As for the Aft Tower, its alright, but the only identifiable object is the Reciprocating Engine Casing
Aft Tower Sonar Courtesy of Bill Sauder.png

(oh and Bill Sauder when I talked to him, identified some of the Ladders that went up through the Casing lying nearby)
Why do these two "towers" look so different??
 

Dan Coghlan

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to me, it looks like the Forward Tower is in better condition, it is upright on the Ocean floor. How did it upright its self?

There are some things about the Titanic that cannot be explained in a reasonable manner.
In this case, it could just be that the Forward Tower was so formless that it may have not even have flipped in the first place and could potentially have just dropped down to the seafloor as it is one of the more heavier parts of the wreckage. It more than likely lacked aerodynamics that would even be required to flip or even upright itself underwater
It's one of those things that we just don't know, however I hope that this answer helps.

DC
 
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Mike Bull2019

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The Aft tower is more than likely the result of the implosion that occurred right after the stern sank, which caused a lot of the stern to break off from it.

Except none of that area of the stern was in any way a truly sealed volume, and thus, it could not have 'imploded'. It was all torn apart and open to rapid flooding as the stern flooded and plunged. So it was more likely all ripped apart hydrodynamically, and not by one huge all-destroying 'implosion'. (But we've done that one to death on another thread, where some still want to argue with basic physics!)

Broadly speaking the late Roy Mengot's theory still serves as one of the best bits of thinking on the break up/the towers etc.

Breakup
 
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Cam Houseman

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Except none of that area of the stern was in any way a truly sealed volume, and thus, it could not have 'imploded'. It was all torn apart and open to rapid flooding as the stern flooded and plunged. So it was more likely all ripped apart hydrodynamically, and not by one huge all-destroying 'implosion'. (But we've done that one to death on another thread, where some still want to argue with basic physics!)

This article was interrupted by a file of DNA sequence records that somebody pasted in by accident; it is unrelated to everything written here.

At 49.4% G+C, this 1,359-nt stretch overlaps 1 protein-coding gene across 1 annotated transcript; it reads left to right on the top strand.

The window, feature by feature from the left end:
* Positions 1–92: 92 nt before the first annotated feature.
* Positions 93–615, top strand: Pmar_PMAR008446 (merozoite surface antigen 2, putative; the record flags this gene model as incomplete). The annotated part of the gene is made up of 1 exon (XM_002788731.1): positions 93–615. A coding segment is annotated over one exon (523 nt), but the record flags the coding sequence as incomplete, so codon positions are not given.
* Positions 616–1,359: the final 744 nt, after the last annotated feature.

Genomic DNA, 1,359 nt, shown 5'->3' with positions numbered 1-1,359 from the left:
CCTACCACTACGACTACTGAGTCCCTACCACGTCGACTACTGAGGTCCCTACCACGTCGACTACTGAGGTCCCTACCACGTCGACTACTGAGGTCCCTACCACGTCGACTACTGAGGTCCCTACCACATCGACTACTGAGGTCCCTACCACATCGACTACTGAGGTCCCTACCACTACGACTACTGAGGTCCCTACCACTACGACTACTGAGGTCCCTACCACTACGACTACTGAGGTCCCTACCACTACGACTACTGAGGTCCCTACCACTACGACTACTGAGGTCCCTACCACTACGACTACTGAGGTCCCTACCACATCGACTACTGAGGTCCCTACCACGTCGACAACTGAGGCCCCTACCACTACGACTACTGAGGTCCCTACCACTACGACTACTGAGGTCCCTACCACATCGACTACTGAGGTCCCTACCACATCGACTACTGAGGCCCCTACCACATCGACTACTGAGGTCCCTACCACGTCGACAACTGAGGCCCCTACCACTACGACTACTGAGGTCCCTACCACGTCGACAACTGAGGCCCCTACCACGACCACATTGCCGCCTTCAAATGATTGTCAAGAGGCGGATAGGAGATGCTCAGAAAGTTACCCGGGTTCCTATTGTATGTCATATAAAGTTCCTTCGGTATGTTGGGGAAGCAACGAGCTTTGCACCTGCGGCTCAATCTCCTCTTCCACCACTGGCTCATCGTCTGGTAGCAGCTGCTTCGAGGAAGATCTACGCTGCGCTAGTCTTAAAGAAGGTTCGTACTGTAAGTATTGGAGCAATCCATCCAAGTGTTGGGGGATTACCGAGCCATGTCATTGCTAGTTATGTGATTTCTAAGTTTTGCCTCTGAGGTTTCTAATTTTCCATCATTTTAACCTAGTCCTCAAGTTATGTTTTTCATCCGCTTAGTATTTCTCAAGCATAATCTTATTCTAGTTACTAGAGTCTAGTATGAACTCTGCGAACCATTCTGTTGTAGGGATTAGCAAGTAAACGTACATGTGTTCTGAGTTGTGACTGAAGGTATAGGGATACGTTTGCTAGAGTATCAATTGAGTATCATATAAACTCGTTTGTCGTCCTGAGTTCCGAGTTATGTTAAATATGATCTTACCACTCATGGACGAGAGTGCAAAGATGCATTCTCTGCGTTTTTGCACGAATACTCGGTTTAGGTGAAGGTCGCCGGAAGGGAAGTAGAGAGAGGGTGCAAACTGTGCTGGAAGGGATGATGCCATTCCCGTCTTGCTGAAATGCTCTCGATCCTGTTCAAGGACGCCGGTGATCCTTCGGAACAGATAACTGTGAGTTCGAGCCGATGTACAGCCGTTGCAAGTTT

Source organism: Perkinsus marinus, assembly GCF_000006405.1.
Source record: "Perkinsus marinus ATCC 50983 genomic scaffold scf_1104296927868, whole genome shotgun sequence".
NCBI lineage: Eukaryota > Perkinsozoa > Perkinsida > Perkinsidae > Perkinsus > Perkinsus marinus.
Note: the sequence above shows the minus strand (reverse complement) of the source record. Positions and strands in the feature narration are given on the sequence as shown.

Broadly speaking the late Roy Mengot's theory still serves as one of the best bits of thinking on the break up/the towers etc.

Breakup
It sure did implode
The Towers broke away for a reason
 
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Dan Coghlan

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Except none of that area of the stern was in any way a truly sealed volume, and thus, it could not have 'imploded'. It was all torn apart and open to rapid flooding as the stern flooded and plunged. So it was more likely all ripped apart hydrodynamically, and not by one huge all-destroying 'implosion'.

You are absolutely right Mike! I retract my first answer

The hydrodynamic forces can account for the destruction on the upper decks, and subsequently caused the Aft Tower to come off from the stern.

Thanks for correcting me.

DC
 

Mike Bull2019

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You are absolutely right Mike! I retract my first answer

The hydrodynamic forces can account for the destruction on the upper decks, and subsequently caused the Aft Tower to come off from the stern.

Thanks for correcting me.

DC
Oh, hey, it's not really correcting, and no one knows any of this stuff for sure of course, but it's simple physics that there just were not the large enough sealed volumes to cause implosions on the scale that is often thrown about in discussion.

But rapid flooding of a torn-open structure and the extreme hydrodynamic forces following the structural trauma of the break up make a lot more sense for a lot of what seems to have happened. I'm very wary of James Cameron's sweeping theories sometimes but I do think his 'deck of cards into wind' analogy is a good one in this instance.
 
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Jim Currie

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I join in against my better judgement,

Ship compartments to not "implode" in the proper sese of the word.

When joints and seams fail, pressure between inside and outside equalises. This may be sudden or gradual, depending on uniformity of joint stength. The latter in the case of a welded joint and the former where welded and bolted seams are concerned. Ask a submariner. Titanic did not have any welded seams so it is probable that any sealed or semi-sealed comparments and empty piping would start to distort due to pressure (as with the force of hitting the iceberg). The fastenings (rivets) would fail everywhere and pressure eualisation would be gradual. This would initiate at a fairly early time on the way to the bottom and would be almost completed by the time the ship hit the sea bed.